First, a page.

Pub Date: Nov. 1, 2011
Page Count: 512
Publisher: Farrar, Straus and Giroux
Review Posted Online: Sept. 3, 2011
Kirkus Reviews Issue: Sept. 15, 2011
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by Erin Meyer ‧ RELEASE DATE: May 27, 2014
These are not hard and fast rules, but Meyer delivers important reading for those engaged in international business.
A helpful guide to working effectively with people from other cultures.
“The sad truth is that the vast majority of managers who conduct business internationally have little understanding about how culture is impacting their work,” writes Meyer, a professor at INSEAD, an international business school. Yet they face a wider array of work styles than ever before in dealing with clients, suppliers and colleagues from around the world. When is it best to speak or stay quiet? What is the role of the leader in the room? When working with foreign business people, failing to take cultural differences into account can lead to frustration, misunderstanding or worse. Based on research and her experiences teaching cross-cultural behaviors to executive students, the author examines a handful of key areas. Among others, they include communicating (Anglo-Saxons are explicit; Asians communicate implicitly, requiring listeners to read between the lines), developing a sense of trust (Brazilians do it over long lunches), and decision-making (Germans rely on consensus, Americans on one decider). In each area, the author provides a “culture map scale” that positions behaviors in more than 20 countries along a continuum, allowing readers to anticipate the preferences of individuals from a particular country: Do they like direct or indirect negative feedback? Are they rigid or flexible regarding deadlines? Do they favor verbal or written commitments? And so on. Meyer discusses managers who have faced perplexing situations, such as knowledgeable team members who fail to speak up in meetings or Indians who offer a puzzling half-shake, half-nod of the head. Cultural differences—not personality quirks—are the motivating factors behind many behavioral styles. Depending on our cultures, we understand the world in a particular way, find certain arguments persuasive or lacking merit, and consider some ways of making decisions or measuring time natural and others quite strange.These are not hard and fast rules, but Meyer delivers important reading for those engaged in international business.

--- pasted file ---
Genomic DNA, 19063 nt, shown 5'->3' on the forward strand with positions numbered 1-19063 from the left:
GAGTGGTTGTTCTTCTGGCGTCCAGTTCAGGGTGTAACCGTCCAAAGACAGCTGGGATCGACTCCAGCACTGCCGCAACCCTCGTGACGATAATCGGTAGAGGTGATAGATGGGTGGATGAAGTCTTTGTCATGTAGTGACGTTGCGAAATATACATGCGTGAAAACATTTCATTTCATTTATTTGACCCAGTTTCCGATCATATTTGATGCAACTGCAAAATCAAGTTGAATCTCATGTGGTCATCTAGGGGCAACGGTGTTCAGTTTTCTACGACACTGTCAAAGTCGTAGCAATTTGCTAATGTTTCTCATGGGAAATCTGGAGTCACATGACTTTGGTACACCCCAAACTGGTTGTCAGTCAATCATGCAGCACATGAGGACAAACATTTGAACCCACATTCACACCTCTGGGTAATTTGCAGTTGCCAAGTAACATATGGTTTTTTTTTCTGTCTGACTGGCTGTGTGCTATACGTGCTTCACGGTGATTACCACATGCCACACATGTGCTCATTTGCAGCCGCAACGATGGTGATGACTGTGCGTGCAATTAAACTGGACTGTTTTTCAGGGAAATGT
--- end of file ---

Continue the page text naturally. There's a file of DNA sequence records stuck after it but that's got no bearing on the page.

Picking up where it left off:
Pub Date: May 27, 2014
Page Count: 288
Review Posted Online: April 15, 2014
Kirkus Reviews Issue: May 1, 2014